Alyssa and Hooper are fantastic characters, but almost every other line of dialogue in Chasing Amy has some sort of homophobic slur. The constant questions about how lesbians have sex definitely betrays Holden and Banky’s ignorance as mere Catholic boys from suburban New Jersey (like Kevin Smith himself). In a friendly chat on a swing set, Alyssa basically reveals that Holden’s definition of sex is that it’s a synonym for penetration. He and Alyssa are definitely friends, as shown by several montages of them enjoying the Jersey life, including skee ball on the Shore, haggling for a painting hanging up in a diner, playing an NHL video game on the Sega (because it wouldn’t be a Kevin Smith film without hockey), comic books, Star Wars references, and dick jokes. However, his line of questioning betrays his straight privilege, as Holden feels entitled to an explanation from Alyssa about why she is attracted to women, and what she does with them. Being a quick wit, she turns the tables on Holden and asks, “Why girls?”
Throughout Chasing Amy, Alyssa is constantly on the defensive from Holden and Banky’s interrogations about being a lesbian, and on the flip side, she also has to disguise Holden’s gender when talking to her lesbian cartoonist friends, until one of them sees through her “pronoun game,” and they slowly lift wine glasses like they’re at a wake (because apparently bisexual and pansexual people don’t exist in the View Askewniverse). The fact that a homophobic superhero inker from New Jersey and a lesbian slice of life comic aficionado believe that straight and gay/lesbian are the only two ways you can swing hints at Smith thinking like this in the late-1990s. At least, however, he didn’t portray Alyssa as a psychopathic bisexual killer, like Sharon Stone’s character in Paul Verhoeven’s Basic Instinct (1992).
Chasing Amy has a painfully dualistic view of sexuality, and that is probably its biggest problem. You’re either gay/lesbian or straight, and there is no room for fluidity without judgment from your friends. No one in Chasing Amy, including the “sexually enlightened” Alyssa, Hooper, and Alyssa’s lesbian cartoonist friends, mentions or acknowledges the existence of bisexuality or pansexuality in the film, even though it would likely solve some of the relationship tension between Holden, Alyssa, and Banky. A simple “I’m mostly attracted to women, but have had sex with guys in the past and am occasionally attracted to them now” could have solved the Gordian knot of a monologue that Holden delivers about having a threesome with Banky and Alyssa to strengthen their relationship. Banky and Alyssa don’t agree on a lot of things, but they do agree that this would be a terrible idea, because sometimes sexual and emotional intimacy aren’t the same thing. The chief conflict of Chasing Amy is Holden’s inability to come to terms with Alyssa’s past sex life, especially that she has slept with men, and his lack of empathy and openness towards her past choices and current sexuality is why he ends up being a “morose motherfucker” towards the end of the film.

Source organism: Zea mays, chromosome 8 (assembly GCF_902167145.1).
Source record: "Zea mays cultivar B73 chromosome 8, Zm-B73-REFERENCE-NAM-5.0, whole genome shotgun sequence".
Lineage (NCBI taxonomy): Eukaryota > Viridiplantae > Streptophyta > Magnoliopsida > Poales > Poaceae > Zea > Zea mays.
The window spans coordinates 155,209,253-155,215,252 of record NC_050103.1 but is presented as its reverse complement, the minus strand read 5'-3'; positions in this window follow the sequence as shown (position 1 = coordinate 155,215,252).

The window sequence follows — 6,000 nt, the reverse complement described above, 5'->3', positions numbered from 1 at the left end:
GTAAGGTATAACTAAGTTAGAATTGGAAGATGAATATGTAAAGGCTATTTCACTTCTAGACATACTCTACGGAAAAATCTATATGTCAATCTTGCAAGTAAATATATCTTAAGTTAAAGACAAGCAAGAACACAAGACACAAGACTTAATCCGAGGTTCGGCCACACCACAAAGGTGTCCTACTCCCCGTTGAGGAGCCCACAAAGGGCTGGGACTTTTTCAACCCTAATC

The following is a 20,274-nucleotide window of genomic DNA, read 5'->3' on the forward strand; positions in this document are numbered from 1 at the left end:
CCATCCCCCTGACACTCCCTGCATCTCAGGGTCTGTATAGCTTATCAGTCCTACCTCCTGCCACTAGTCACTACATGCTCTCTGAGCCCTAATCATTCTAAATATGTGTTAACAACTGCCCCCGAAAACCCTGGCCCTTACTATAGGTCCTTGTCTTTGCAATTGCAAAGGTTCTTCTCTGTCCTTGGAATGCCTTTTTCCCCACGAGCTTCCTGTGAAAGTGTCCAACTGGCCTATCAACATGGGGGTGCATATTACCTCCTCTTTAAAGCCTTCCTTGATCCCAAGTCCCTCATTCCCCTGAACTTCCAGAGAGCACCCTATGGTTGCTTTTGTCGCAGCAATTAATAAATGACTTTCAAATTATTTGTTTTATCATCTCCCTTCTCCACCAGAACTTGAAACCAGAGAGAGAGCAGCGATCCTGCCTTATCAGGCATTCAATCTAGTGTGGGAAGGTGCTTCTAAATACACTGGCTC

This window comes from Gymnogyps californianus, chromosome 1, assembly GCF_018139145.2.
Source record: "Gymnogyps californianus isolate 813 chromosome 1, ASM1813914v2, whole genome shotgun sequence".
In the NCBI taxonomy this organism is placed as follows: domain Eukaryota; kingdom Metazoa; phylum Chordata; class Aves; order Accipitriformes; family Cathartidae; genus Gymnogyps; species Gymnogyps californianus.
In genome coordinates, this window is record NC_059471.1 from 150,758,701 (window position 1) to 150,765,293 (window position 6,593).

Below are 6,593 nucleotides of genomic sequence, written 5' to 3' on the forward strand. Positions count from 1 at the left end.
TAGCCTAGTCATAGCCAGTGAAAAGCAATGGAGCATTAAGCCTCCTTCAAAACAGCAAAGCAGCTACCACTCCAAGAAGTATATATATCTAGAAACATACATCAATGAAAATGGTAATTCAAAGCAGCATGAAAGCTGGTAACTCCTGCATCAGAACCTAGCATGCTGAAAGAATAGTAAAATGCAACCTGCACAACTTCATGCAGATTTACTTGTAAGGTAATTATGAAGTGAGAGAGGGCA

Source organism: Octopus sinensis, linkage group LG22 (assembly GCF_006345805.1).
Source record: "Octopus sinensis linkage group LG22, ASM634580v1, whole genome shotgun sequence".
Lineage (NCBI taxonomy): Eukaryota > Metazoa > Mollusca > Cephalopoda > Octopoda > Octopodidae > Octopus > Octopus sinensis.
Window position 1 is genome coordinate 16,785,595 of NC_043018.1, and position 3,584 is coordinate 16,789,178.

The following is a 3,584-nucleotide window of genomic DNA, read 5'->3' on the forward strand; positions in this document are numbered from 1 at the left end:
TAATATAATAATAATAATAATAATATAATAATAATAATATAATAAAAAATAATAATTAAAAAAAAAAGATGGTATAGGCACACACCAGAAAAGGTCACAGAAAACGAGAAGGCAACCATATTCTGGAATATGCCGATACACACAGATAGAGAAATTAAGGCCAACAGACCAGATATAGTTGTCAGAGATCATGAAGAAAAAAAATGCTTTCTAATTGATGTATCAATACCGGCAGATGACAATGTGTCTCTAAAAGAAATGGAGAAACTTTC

I have been pretty harsh with the Chasing Amy characters Holden and Banky, and for good reason. They represent a world view that “straight” is synonymous with “default,” and that being attracted to or doing sexual things with the same gender is a kind of deviant behavior, even if most people aren’t pulling a Westboro Baptist Church and protesting against LGBTQ people in the streets with signs. However, even though the plot and ideas of Chasing Amy are based on his real-life experiences, the views of Holden McNeil aren’t synonymous with Kevin Smith’s. Holden’s arc in Chasing Amy is a painful learning experience with consequences, as he chooses to basically slut shame the woman he loves, and ends up ruining his relationship with her and his creative partner. Unlike in the opening Comic-con scene, the ending one shows that Holden, Banky, and Alyssa aren’t all buddy-buddy, despite exchanging long, if still-friendly glances across the show floor. They’ve all taken separate paths in life, but Holden seems to have learned from his mishaps, and offers an autobiographical comic titled Chasing Amy as a kind of apology. He has screwed up his life, but also found a way to make soul-searching art out of it, so the film really has a bittersweet ending.
Even though it has ignorant and dated ideas on LGBTQ people and sexuality as a whole, Chasing Amy is refreshing as a romantic comedy because it doesn’t have a tacked-on happy ending, and has characters face the consequences of their actions. Holden behaves boorishly toward Banky and Alyssa in the threesome scene, and thus his friendship and romantic relationship with them ends. Silent Bob’s famous speech at the end drives home this idea, as he realizes that he has lost a shot at love with “Amy” because of his foolishness and slut shaming, just like Holden has with Alyssa. Along with his 1999 fantasy comedy Dogma, Chasing Amy is one of Kevin Smith’s high water marks as a filmmaker, as he wrestles with questions of love and faith in a way his subsequent films (with the exception of the non-View Askew Red State) wouldn’t, something which is kind of unfortunate, as Smith has gone from laying out his personal failings and struggles bare on the page and screen to making a movie that is the same Canadian joke over and over again, shilling for the amorphous blob that is “geek culture,” and directing okay episodes of the CW’s superhero shows.